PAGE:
Is Student Loan Forgiveness a Progressive Idea?
House Democrats will soon have the votes to pass at least some of the bills on their wish list. One idea that’s gaining traction is the cancellation of all student debt. Representative Jared Polis, D-Colo., has introduced the Students Over Special Interests Act. It would wipe out the $1.5 trillion in student loan debt nationwide. The bill has 19 cosponsors, including Maxine Waters, D-Calif., perhaps the soon-to-be Chair of the Financial Services Committee. And not including the newly elected Alexandria Ocasio-Cortez, D-N.Y., whose past statements suggest she’s supportive.
But is student debt cancellation really a progressive idea? Who would it help?
An op-ed in the New York Times this week by David Leonhardt takes a look at that question.
Universal Student-Debt Cancellation Would Mostly Benefit the Upper Middle Class
Leonhardt quotes from Sandy Baum and Victoria Lee, both of the Urban Institute. Baum and Lee have written that “education debt is disproportionately concentrated among the well-off.” How much?
As of 2016:
- The top 10% of households (incomes of $144,720 or higher) hold 24% of all outstanding student debt.
- The top 25% of households hold 49% of the debt.
- The bottom 25% of households have only 10% of the debt.
This happens because more education usually means more debt and more earnings. Both. Especially for those with graduate degrees in law, medicine or business. Forgiving all student debt would benefit the rich far more than the poor.
What about undergraduates who borrowed a fortune while earning their BA degrees and then struggled to find work? As Leonhardt notes, they are the rare exceptions. The default rate for borrowers with a bachelor’s degree is less than 8%. But the struggle is real is among those who borrowed for college but never earned a degree. Their default rate is a monstrous 40%. Leonhardt writes, “People whose income is below a certain threshold should have some of their debt forgiven (expanding the income-based repayment programs that already exist).”
But should income-based repayment programs be made more generous?
Income-Based Repayment is Already Generous
In a piece last month in the National Review, Jason Delisle and Cody Christensen critique the Aim Higher Act, a proposal from the ranking House Democrat on the Education Committee. Jeff Merkley, D-Ore., and seven other Democratic Senators have introduced a similar proposal in that chamber.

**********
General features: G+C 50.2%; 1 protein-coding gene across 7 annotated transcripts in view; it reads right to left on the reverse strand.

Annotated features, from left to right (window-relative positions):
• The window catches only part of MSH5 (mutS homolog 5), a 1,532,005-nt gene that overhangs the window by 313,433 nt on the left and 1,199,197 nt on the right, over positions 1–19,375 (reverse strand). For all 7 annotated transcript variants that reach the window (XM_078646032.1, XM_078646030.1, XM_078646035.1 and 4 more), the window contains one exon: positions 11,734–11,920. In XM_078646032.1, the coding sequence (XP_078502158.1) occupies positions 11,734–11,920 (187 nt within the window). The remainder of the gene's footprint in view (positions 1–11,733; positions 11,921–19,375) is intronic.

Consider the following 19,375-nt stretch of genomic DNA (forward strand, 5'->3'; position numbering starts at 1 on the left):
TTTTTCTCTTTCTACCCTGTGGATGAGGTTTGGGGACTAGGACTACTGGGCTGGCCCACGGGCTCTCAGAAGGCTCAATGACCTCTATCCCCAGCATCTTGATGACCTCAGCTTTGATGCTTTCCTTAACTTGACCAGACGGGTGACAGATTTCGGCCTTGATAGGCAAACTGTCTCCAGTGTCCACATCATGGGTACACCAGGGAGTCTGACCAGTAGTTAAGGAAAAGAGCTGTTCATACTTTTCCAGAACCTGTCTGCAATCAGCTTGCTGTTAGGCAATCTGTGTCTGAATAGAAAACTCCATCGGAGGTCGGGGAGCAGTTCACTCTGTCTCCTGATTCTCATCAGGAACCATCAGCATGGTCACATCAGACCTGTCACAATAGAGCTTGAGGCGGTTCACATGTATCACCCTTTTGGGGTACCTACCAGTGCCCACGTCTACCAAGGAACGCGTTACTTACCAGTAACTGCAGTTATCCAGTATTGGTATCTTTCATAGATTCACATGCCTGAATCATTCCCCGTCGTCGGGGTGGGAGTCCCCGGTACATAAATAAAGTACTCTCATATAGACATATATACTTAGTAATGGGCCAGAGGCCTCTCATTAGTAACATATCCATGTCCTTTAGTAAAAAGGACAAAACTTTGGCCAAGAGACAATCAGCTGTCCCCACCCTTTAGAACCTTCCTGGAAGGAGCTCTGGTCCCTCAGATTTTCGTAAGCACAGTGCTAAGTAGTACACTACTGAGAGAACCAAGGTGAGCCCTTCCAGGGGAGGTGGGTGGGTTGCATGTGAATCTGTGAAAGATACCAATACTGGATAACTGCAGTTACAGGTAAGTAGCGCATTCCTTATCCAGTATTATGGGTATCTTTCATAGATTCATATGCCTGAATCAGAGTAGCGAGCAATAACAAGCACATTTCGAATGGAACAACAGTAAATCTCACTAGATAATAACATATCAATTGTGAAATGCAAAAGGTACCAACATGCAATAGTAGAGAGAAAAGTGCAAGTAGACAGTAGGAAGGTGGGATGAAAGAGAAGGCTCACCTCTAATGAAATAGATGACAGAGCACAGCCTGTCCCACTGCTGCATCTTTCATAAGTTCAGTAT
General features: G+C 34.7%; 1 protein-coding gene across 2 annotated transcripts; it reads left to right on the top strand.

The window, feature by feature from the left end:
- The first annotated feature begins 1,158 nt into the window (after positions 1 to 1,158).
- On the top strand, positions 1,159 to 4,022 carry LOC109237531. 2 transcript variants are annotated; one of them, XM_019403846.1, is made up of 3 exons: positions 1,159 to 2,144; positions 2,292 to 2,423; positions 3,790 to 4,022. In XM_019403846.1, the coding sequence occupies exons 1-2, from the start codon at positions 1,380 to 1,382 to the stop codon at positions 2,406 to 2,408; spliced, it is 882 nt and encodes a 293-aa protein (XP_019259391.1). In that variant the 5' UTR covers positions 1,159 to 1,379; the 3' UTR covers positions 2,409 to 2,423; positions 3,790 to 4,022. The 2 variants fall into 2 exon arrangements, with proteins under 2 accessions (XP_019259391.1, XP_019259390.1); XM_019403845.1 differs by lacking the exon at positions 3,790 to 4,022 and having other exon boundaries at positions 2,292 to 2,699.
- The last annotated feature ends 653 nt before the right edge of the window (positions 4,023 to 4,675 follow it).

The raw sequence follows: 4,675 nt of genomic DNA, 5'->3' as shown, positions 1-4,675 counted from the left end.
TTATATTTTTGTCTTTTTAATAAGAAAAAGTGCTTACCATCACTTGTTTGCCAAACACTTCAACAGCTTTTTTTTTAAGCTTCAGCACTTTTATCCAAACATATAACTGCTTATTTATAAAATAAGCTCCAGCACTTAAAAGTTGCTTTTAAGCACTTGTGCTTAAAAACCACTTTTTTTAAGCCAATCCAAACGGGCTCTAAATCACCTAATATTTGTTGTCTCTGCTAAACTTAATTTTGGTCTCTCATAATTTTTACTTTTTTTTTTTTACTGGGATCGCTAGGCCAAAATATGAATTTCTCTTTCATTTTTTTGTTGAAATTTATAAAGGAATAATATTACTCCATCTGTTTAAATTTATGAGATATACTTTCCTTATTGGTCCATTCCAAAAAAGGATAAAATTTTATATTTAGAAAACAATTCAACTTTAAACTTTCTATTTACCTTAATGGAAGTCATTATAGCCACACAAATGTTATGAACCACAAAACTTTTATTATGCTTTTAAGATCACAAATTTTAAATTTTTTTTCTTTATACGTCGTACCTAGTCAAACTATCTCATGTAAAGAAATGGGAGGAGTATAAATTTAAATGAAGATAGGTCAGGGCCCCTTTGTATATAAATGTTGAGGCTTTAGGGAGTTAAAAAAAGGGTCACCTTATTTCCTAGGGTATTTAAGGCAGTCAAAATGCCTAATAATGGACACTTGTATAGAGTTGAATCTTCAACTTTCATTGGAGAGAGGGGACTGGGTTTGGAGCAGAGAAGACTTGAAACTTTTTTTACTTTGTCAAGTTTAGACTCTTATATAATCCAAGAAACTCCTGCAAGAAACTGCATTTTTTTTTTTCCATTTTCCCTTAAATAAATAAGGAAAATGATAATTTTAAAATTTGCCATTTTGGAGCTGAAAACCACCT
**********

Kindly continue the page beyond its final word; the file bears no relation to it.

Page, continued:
Currently, Income-Based Repayment (IBR) allows borrowers to cap their payments at 10% of income above a threshold — 150% of the poverty line. Both Democratic proposals would increase this exemption to 250% of the poverty line. As with the current plan, any remaining federal debt would be forgiven after 20 years.
Delisle and Christensen explain that under current rules, a typical IBR borrower, over 20 years, ends up repaying the typical loan balance of someone who completes a bachelor’s degree (~$30K). But under the proposed rules, they would barely cover the interest on a $30K loan. Meaning that all of the original principal would end up being forgiven after 20 years.
Borrowers need to have some skin in the game. Most borrowing today is for graduate school. Unlike undergraduates, graduate and professional students can access unlimited federal loans for tuition and living expenses. If the Democratic proposals were enacted, these students would have an incentive to max out their borrowing — knowing that — assuming their future earning is unchanged — the cost, to them, is the same. Who cares if I borrow $150K instead of $50K? It’s the taxpayer who picks up the tab in the form of extra loan forgiveness. This is a recipe for credential inflation and a disincentive for universities to keep costs under control.
With the federal student loan program already costing taxpayers far more than was anticipated — largely due to the generosity of the current IBR program — increased generosity may help some, but it’s hardily in the interest of the greater good. If the Democratic proposals were to be enacted, even greater losses would come from raising the income threshold on the Public Service Loan Forgiveness (PSLF) program.
Public Service Loan Forgiveness is Even More Generous
With PSLF, debts are cancelled after just 10 years of repayment. We’re not just talking about a very small sector of jobs, like teaching in an inner city public school. As Delisle has explained elsewhere, the definition of “public service” extends to any 501(c)(3) nonprofit organization and many other nonprofits. It’s a broad enough definition to cover 25 percent of the workforce (see PPT #22).
What is PSLF going to cost? Hard to say. The CBO has revised up their estimates several times already. So far, less than 2,000 borrowers have made the requisite 120 monthly payments. But over 200,000 borrowers have made at least two years of payments. As with IBR, initial costs appear to be far lower than future costs.
Two hundred and fifty percent (250%) of the poverty line is $62,750 for a family of four. That’s more than the median household income in 2017 ($61,372). Unless we want to classify half the country as in need of taxpayer-funded relief, the current IBR/PSLF income threshold seems adequate.
Dr. Alex Chediak (Ph.D., U.C. Berkeley) is a professor and the author of Thriving at College (Tyndale House, 2011), a roadmap for how students can best navigate the challenges of their college years. His latest book is Beating the College Debt Trap. Learn more about him at alexchediak.com or follow him on Twitter (@chediak).